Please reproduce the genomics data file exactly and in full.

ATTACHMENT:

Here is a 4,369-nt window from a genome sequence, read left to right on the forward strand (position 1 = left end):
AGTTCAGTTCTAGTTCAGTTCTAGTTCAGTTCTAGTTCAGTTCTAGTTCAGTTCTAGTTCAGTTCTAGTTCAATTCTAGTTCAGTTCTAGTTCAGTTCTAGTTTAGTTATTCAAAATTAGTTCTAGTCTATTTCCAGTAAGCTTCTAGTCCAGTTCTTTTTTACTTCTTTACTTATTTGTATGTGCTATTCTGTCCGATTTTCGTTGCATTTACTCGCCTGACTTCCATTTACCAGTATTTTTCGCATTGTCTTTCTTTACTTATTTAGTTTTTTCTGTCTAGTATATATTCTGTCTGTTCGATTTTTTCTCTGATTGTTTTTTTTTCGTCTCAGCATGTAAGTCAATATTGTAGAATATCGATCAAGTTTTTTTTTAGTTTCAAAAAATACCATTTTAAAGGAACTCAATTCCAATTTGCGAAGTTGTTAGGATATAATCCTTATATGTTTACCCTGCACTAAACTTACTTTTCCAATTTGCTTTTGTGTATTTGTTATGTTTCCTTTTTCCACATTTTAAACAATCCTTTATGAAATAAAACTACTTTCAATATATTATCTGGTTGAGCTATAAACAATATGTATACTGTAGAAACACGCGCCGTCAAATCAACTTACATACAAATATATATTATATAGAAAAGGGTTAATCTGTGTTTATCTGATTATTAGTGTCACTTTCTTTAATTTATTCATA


Here is a 4,369-nt window from a genome sequence, read left to right on the forward strand (position 1 = left end):
AGTTCAGTTCTAGTTCAGTTCTAGTTCAGTTCTAGTTCAGTTCTAGTTCAGTTCTAGTTCAGTTCTAGTTCAATTCTAGTTCAGTTCTAGTTCAGTTCTAGTTTAGTTATTCAAAATTAGTTCTAGTCTATTTCCAGTAAGCTTCTAGTCCAGTTCTTTTTTACTTCTTTACTTATTTGTATGTGCTATTCTGTCCGATTTTCGTTGCATTTACTCGCCTGACTTCCATTTACCAGTATTTTTCGCATTGTCTTTCTTTACTTATTTAGTTTTTTCTGTCTAGTATATATTCTGTCTGTTCGATTTTTTCTCTGATTGTTTTTTTTTCGTCTCAGCATGTAAGTCAATATTGTAGAATATCGATCAAGTTTTTTTTTAGTTTCAAAAAATACCATTTTAAAGGAACTCAATTCCAATTTGCGAAGTTGTTAGGATATAATCCTTATATGTTTACCCTGCACTAAACTTACTTTTCCAATTTGCTTTTGTGTATTTGTTATGTTTCCTTTTTCCACATTTTAAACAATCCTTTATGAAATAAAACTACTTTCAATATATTATCTGGTTGAGCTATAAACAATATGTATACTGTAGAAACACGCGCCGTCAAATCAACTTACATACAAATATATATTATATAGAAAAGGGTTAATCTGTGTTTATCTGATTATTAGTGTCACTTTCTTTAATTTATTCATA